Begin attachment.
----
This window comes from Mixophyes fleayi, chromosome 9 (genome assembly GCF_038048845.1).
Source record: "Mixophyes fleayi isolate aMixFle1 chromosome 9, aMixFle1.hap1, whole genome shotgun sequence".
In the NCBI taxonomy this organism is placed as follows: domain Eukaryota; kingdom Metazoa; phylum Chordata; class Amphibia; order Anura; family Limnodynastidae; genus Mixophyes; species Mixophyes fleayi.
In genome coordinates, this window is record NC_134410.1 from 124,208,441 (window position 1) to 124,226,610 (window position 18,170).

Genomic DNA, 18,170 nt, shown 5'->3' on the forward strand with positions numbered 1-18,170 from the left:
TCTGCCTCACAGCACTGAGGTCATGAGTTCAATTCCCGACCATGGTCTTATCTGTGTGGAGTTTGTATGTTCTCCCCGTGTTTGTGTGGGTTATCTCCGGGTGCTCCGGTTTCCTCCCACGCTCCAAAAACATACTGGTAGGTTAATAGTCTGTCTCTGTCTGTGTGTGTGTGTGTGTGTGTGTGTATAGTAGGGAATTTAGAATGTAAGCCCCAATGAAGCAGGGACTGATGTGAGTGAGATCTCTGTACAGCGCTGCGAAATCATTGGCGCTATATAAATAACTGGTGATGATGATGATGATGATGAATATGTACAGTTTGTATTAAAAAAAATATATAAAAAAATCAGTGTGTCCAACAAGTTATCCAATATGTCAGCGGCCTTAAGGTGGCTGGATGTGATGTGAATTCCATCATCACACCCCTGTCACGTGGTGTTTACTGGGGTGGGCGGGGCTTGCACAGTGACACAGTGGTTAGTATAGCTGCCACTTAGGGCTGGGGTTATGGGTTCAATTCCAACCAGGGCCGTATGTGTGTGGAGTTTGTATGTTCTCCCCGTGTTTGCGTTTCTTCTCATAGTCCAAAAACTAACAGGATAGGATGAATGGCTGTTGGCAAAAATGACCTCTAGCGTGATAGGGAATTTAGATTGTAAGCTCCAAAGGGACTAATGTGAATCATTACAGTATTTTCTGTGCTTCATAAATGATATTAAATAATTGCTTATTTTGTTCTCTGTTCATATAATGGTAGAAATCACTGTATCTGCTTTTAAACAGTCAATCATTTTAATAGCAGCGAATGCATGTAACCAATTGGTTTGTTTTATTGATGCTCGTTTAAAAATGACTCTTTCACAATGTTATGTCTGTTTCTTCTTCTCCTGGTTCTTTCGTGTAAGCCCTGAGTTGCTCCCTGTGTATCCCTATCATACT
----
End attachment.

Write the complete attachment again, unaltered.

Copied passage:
This window comes from Mixophyes fleayi, chromosome 9 (genome assembly GCF_038048845.1).
Source record: "Mixophyes fleayi isolate aMixFle1 chromosome 9, aMixFle1.hap1, whole genome shotgun sequence".
In the NCBI taxonomy this organism is placed as follows: domain Eukaryota; kingdom Metazoa; phylum Chordata; class Amphibia; order Anura; family Limnodynastidae; genus Mixophyes; species Mixophyes fleayi.
In genome coordinates, this window is record NC_134410.1 from 124,208,441 (window position 1) to 124,226,610 (window position 18,170).

Genomic DNA, 18,170 nt, shown 5'->3' on the forward strand with positions numbered 1-18,170 from the left:
TCTGCCTCACAGCACTGAGGTCATGAGTTCAATTCCCGACCATGGTCTTATCTGTGTGGAGTTTGTATGTTCTCCCCGTGTTTGTGTGGGTTATCTCCGGGTGCTCCGGTTTCCTCCCACGCTCCAAAAACATACTGGTAGGTTAATAGTCTGTCTCTGTCTGTGTGTGTGTGTGTGTGTGTGTGTATAGTAGGGAATTTAGAATGTAAGCCCCAATGAAGCAGGGACTGATGTGAGTGAGATCTCTGTACAGCGCTGCGAAATCATTGGCGCTATATAAATAACTGGTGATGATGATGATGATGATGAATATGTACAGTTTGTATTAAAAAAAATATATAAAAAAATCAGTGTGTCCAACAAGTTATCCAATATGTCAGCGGCCTTAAGGTGGCTGGATGTGATGTGAATTCCATCATCACACCCCTGTCACGTGGTGTTTACTGGGGTGGGCGGGGCTTGCACAGTGACACAGTGGTTAGTATAGCTGCCACTTAGGGCTGGGGTTATGGGTTCAATTCCAACCAGGGCCGTATGTGTGTGGAGTTTGTATGTTCTCCCCGTGTTTGCGTTTCTTCTCATAGTCCAAAAACTAACAGGATAGGATGAATGGCTGTTGGCAAAAATGACCTCTAGCGTGATAGGGAATTTAGATTGTAAGCTCCAAAGGGACTAATGTGAATCATTACAGTATTTTCTGTGCTTCATAAATGATATTAAATAATTGCTTATTTTGTTCTCTGTTCATATAATGGTAGAAATCACTGTATCTGCTTTTAAACAGTCAATCATTTTAATAGCAGCGAATGCATGTAACCAATTGGTTTGTTTTATTGATGCTCGTTTAAAAATGACTCTTTCACAATGTTATGTCTGTTTCTTCTTCTCCTGGTTCTTTCGTGTAAGCCCTGAGTTGCTCCCTGTGTATCCCTATCATACT